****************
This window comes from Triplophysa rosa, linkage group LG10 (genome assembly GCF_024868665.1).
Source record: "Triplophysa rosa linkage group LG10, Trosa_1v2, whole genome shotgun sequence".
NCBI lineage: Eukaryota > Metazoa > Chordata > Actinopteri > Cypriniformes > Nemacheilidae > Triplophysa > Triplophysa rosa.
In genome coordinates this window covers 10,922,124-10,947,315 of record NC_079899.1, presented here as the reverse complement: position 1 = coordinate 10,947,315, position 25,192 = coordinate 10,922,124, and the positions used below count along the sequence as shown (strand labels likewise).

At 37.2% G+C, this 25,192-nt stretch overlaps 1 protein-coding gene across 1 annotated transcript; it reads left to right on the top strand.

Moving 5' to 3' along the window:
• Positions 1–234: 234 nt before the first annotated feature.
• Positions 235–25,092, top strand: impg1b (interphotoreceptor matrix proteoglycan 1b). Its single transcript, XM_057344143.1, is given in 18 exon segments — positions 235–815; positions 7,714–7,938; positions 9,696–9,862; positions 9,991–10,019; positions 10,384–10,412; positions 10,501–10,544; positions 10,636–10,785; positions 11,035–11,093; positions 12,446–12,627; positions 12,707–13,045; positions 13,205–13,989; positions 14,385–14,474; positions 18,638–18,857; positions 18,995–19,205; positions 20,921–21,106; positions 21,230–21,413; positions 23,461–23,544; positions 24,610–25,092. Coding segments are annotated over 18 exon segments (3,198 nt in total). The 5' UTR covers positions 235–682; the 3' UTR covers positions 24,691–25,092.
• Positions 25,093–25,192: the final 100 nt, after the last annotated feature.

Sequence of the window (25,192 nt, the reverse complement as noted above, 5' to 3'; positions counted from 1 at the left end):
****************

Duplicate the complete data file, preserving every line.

This window comes from Triplophysa rosa, linkage group LG10 (genome assembly GCF_024868665.1).
Source record: "Triplophysa rosa linkage group LG10, Trosa_1v2, whole genome shotgun sequence".
NCBI lineage: Eukaryota > Metazoa > Chordata > Actinopteri > Cypriniformes > Nemacheilidae > Triplophysa > Triplophysa rosa.
In genome coordinates this window covers 10,922,124-10,947,315 of record NC_079899.1, presented here as the reverse complement: position 1 = coordinate 10,947,315, position 25,192 = coordinate 10,922,124, and the positions used below count along the sequence as shown (strand labels likewise).

At 37.2% G+C, this 25,192-nt stretch overlaps 1 protein-coding gene across 1 annotated transcript; it reads left to right on the top strand.

Moving 5' to 3' along the window:
• Positions 1–234: 234 nt before the first annotated feature.
• Positions 235–25,092, top strand: impg1b (interphotoreceptor matrix proteoglycan 1b). Its single transcript, XM_057344143.1, is given in 18 exon segments — positions 235–815; positions 7,714–7,938; positions 9,696–9,862; positions 9,991–10,019; positions 10,384–10,412; positions 10,501–10,544; positions 10,636–10,785; positions 11,035–11,093; positions 12,446–12,627; positions 12,707–13,045; positions 13,205–13,989; positions 14,385–14,474; positions 18,638–18,857; positions 18,995–19,205; positions 20,921–21,106; positions 21,230–21,413; positions 23,461–23,544; positions 24,610–25,092. Coding segments are annotated over 18 exon segments (3,198 nt in total). The 5' UTR covers positions 235–682; the 3' UTR covers positions 24,691–25,092.
• Positions 25,093–25,192: the final 100 nt, after the last annotated feature.

Sequence of the window (25,192 nt, the reverse complement as noted above, 5' to 3'; positions counted from 1 at the left end):